The challenges in providing fair coverage in American soccer
Including power rankings of the best and worst kind of seasons to cover.
I’m going to be real with you for a moment: Press conferences around soccer teams and games are often boring.
It’s not universal, of course, and that’s the benefit of showing up, to get the good quotes, the good soundbites. And admittedly, some people are just better at supplying that manna for reporters than others. Plus, when the games come quickly, pretty much everybody gets tired of talking to each other every two days. There sometimes is, truly, only so many questions, and only so many ways of giving a fresh response.
But MLS was quite remarkable this weekend for a couple notable press conferences. Inter Miami experienced a 3-1 home loss to Florida rivals Orlando City on Saturday, and head coach Phil Neville took a shot at beat writer Franco Panizo: “Can I finish speaking? Or are you going to interrupt? Can I finish speaking? Ok, because I don’t interrupt your question, so don’t interrupt mine, show some f—-ing respect. So…sorry for the language. The…in…sorry, what was the question? Ask me the question again please, Franco.”
No lie, that whole sequence is probably in the running for meme of the MLS season, it literally sounds like British sitcom writers scripted it. But no, real life.
Another instance came following the LA Galaxy’s 3-0 road loss at D.C. United on Saturday. A West Coast team, in at best sputtering form, going on a two-game Eastern Time Zone swing in a week is not usually a recipe for success in MLS, and the Galaxy collapsing in the final 20 minutes, largely due to pretty obvious goalkeeping mistakes, maintained that outlook.
During the press conference, this happened, as written up by Pablo Maurer in The Athletic:
“It didn’t look like (your players) even had the passion (tonight) to run for some of the balls on defense,” opined Wendy Pintor, who covered the game for AreaSportsNet. “What do you have to tell those fans who are super pissed right now?”
“Are you asking a question?” Vanney said. “Or are you making a statement based on your observations of the team — and therefore I don’t really need to say anything because you’ve expressed your opinions of the team…The team is motivated.”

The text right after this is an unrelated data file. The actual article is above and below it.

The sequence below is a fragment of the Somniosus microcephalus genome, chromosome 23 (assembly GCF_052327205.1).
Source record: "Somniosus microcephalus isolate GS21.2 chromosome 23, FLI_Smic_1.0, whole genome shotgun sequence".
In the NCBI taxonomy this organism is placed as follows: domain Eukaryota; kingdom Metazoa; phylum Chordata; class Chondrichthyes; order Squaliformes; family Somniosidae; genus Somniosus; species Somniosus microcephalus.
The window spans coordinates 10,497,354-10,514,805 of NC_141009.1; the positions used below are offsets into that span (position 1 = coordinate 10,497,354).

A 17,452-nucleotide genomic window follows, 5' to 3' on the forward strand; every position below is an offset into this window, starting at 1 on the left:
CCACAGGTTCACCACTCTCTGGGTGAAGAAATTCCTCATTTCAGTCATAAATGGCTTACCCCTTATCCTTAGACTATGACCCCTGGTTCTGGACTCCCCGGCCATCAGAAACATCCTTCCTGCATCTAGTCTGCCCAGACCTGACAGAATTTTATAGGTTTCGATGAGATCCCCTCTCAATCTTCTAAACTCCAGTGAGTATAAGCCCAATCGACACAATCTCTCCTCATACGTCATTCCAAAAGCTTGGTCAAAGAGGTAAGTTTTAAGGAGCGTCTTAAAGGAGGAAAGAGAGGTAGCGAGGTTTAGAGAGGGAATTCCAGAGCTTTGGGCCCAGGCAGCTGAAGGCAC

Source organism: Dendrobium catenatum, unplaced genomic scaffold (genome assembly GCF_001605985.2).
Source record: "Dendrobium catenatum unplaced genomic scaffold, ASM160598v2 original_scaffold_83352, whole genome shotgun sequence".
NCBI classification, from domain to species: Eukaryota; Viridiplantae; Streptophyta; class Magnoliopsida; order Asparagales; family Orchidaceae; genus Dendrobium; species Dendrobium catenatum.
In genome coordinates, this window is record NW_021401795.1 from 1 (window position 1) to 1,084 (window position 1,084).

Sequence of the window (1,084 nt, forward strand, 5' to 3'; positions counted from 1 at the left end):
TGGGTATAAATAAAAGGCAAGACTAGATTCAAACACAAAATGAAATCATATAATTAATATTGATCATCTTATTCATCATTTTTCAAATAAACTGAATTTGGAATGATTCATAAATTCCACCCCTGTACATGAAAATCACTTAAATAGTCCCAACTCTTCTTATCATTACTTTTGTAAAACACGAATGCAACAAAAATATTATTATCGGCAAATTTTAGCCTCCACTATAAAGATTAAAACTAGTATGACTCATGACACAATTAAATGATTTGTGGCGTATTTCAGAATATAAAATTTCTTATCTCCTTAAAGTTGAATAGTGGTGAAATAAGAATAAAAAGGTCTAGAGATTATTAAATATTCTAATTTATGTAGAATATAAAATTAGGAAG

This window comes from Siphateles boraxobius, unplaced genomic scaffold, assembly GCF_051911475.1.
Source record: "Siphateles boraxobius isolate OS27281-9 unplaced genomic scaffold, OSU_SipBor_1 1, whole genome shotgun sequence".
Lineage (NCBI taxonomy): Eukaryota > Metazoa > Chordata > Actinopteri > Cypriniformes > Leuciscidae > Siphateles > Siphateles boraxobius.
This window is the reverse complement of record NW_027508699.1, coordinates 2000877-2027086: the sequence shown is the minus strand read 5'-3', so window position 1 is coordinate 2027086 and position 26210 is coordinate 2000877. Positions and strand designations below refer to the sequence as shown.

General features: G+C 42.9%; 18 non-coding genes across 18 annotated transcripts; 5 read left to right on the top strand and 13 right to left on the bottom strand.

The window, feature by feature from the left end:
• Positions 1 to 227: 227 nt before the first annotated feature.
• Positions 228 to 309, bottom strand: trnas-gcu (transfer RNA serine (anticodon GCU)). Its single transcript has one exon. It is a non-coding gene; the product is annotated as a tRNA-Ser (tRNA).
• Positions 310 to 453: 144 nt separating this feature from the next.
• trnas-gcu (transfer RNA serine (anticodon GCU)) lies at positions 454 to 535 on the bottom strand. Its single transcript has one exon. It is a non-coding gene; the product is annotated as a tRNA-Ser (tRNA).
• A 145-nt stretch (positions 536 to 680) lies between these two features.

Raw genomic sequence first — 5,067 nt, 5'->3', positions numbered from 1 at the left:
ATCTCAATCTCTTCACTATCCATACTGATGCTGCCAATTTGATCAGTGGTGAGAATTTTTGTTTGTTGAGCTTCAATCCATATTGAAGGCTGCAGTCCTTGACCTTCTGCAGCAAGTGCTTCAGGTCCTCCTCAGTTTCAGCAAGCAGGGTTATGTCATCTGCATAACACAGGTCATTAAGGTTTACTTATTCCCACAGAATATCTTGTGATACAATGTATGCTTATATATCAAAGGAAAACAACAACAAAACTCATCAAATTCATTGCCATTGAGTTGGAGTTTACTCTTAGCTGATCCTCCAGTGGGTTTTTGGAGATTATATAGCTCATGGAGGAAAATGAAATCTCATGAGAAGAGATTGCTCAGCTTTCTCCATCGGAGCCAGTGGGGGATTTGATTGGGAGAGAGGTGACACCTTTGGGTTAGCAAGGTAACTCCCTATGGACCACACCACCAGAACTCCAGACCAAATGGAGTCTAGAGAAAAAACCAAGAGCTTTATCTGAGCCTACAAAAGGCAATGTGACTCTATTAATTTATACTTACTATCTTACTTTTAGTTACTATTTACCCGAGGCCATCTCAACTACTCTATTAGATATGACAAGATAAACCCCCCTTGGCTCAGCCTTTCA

It’s no coincidence that both Inter Miami and the Galaxy are under immense pressure at the moment, both teams sinking down the MLS standings, and that the manager is either lashing out at a reporter (unfairly, frankly) or a reporter is lashing out at a manager (also unfairly, insofar as how it was conveyed).
There’s a fundamental dialectic in sports and in journalism: us vs. them. Who constitutes “us” and who constitutes “them” frequently changes, however. Sometimes us is the team, and them is the reporters who cover them. Sometimes us is the people in a given market, and them is the rest of the world, so the team and reporters may be on the same side, familiarity providing a bond. Sometimes, that closeness breeds contempt.
The ultimate job of the people covering soccer is to cover soccer, of course. It’s to find the best stories and to present them to the public. Much of the time, team and sportswriters are more or less on the same page — most coaches and players acknowledge fair coverage, and respect it. Some have petty grievances, thin skin and hold unfounded grudges against journalists. Of course, while I think most of the people I come across in my field are professional and fair in their work, there are people covering soccer who are also unfair at times, take potshots and cut corners in their work.
But beyond the annoyances surrounding teams going through ruts and having to face the media (think about it, do you have to assess your job performance after every shift? In front of a bunch of people recording your exact remarks?), there does seem to be a disconnect at times from some teams, coaches and players, who think sportswriters are there to “boost” teams. While nearly every team, even the worst performing, will have some positive coverage, the reality is that if a team is truly bad, there’s really no sugarcoating it for the public, who will think they’re being fed a line if you’re trying to tell them to keep their heads up even as their favorite team is picking up losses at a rapid clip. But coaches will often complain if a member of the press pack is “too negative,” sometimes to their face, and sometimes when the journalist’s assessment is entirely reasonable.
Having covered pretty much the gamut of kinds of seasons over 12 years, here’s the power rankings of seasons to cover, ranked best to worst:
Crazy season (All kinds of stories, never a dull moment, results sometimes don’t even matter here)
Title-winning season (It’s obviously easy to churn out fun stories about wins and trophies)
Expansion season (Everything is new and fun!)